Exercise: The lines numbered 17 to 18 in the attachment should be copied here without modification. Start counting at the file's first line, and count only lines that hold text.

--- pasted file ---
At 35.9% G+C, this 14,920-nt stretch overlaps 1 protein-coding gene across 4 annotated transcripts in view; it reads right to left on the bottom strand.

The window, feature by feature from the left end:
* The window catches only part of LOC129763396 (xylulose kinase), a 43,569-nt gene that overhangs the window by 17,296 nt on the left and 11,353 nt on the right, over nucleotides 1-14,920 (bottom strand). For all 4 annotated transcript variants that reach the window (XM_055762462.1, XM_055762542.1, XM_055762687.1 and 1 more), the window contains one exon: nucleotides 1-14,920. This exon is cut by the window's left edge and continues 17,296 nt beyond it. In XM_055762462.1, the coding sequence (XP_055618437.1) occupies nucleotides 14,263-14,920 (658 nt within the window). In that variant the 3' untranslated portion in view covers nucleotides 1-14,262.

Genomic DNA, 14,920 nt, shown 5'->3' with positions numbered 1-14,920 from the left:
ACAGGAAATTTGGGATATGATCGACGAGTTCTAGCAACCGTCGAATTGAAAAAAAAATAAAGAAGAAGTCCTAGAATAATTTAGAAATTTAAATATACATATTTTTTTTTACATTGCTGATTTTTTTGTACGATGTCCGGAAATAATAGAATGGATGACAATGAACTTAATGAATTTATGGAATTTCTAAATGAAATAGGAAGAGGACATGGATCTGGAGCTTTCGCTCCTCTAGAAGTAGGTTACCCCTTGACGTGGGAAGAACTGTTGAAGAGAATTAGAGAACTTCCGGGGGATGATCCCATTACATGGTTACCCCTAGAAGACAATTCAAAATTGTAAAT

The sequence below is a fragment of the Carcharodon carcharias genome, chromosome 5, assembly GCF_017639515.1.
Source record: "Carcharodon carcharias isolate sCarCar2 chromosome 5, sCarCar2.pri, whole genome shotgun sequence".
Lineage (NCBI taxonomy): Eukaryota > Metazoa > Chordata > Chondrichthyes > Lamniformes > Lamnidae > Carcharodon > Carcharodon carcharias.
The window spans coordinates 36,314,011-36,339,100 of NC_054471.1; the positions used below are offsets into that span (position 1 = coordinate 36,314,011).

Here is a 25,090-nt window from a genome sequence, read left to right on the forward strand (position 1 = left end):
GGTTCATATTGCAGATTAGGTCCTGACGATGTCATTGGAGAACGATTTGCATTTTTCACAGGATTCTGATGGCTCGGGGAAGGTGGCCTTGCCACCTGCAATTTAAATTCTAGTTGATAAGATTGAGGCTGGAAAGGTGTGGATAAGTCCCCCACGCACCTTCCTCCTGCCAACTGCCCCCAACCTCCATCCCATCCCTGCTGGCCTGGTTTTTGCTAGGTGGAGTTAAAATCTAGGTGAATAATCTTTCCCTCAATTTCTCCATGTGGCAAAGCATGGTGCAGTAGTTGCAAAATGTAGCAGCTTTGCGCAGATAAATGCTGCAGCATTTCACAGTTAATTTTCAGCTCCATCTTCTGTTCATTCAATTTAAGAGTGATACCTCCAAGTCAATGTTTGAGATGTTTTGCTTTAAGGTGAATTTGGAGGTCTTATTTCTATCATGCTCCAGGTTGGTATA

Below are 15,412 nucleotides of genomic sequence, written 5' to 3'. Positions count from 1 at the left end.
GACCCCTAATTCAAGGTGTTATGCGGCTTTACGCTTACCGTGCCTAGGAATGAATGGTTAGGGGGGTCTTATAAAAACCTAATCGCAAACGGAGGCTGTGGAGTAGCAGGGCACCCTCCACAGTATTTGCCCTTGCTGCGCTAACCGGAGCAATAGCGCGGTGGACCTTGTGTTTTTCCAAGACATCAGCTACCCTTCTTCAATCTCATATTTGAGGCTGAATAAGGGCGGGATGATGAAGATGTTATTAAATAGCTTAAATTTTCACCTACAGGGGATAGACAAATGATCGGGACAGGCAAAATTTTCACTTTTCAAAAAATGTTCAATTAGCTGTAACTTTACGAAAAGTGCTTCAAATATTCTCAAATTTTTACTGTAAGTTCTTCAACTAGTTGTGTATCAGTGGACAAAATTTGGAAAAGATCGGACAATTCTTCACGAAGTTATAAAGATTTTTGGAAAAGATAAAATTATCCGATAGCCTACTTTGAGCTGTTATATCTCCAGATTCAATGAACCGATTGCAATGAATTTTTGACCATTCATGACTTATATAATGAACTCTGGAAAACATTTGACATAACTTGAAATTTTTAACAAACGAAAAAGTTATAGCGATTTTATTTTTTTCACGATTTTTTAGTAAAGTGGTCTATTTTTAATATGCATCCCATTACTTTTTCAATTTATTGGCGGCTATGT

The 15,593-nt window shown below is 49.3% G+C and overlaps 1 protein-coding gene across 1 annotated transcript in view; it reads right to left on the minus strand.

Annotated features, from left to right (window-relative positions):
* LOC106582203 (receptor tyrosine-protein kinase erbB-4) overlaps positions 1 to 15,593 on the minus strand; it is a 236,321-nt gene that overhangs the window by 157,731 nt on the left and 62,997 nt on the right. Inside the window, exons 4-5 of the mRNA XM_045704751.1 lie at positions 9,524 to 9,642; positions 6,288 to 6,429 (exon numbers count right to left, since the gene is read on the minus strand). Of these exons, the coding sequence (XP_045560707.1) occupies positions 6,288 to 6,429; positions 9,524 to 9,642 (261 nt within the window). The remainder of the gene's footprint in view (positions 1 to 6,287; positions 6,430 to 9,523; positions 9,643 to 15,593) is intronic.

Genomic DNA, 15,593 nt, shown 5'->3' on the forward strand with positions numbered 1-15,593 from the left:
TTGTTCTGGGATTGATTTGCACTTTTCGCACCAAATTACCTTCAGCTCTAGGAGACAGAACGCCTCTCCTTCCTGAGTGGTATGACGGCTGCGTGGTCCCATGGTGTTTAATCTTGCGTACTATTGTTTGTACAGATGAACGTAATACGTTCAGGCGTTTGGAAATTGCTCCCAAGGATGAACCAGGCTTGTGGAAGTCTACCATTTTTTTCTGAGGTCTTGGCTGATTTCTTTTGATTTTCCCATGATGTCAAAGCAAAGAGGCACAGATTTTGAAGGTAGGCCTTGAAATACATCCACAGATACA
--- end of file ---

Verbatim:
Genomic DNA, 15,593 nt, shown 5'->3' on the forward strand with positions numbered 1-15,593 from the left:
TTGTTCTGGGATTGATTTGCACTTTTCGCACCAAATTACCTTCAGCTCTAGGAGACAGAACGCCTCTCCTTCCTGAGTGGTATGACGGCTGCGTGGTCCCATGGTGTTTAATCTTGCGTACTATTGTTTGTACAGATGAACGTAATACGTTCAGGCGTTTGGAAATTGCTCCCAAGGATGAACCAGGCTTGTGGAAGTCTACCATTTTTTTCTGAGGTCTTGGCTGATTTCTTTTGATTTTCCCATGATGTCAAAGCAAAGAGGCACAGATTTTGAAGGTAGGCCTTGAAATACATCCACAGATACA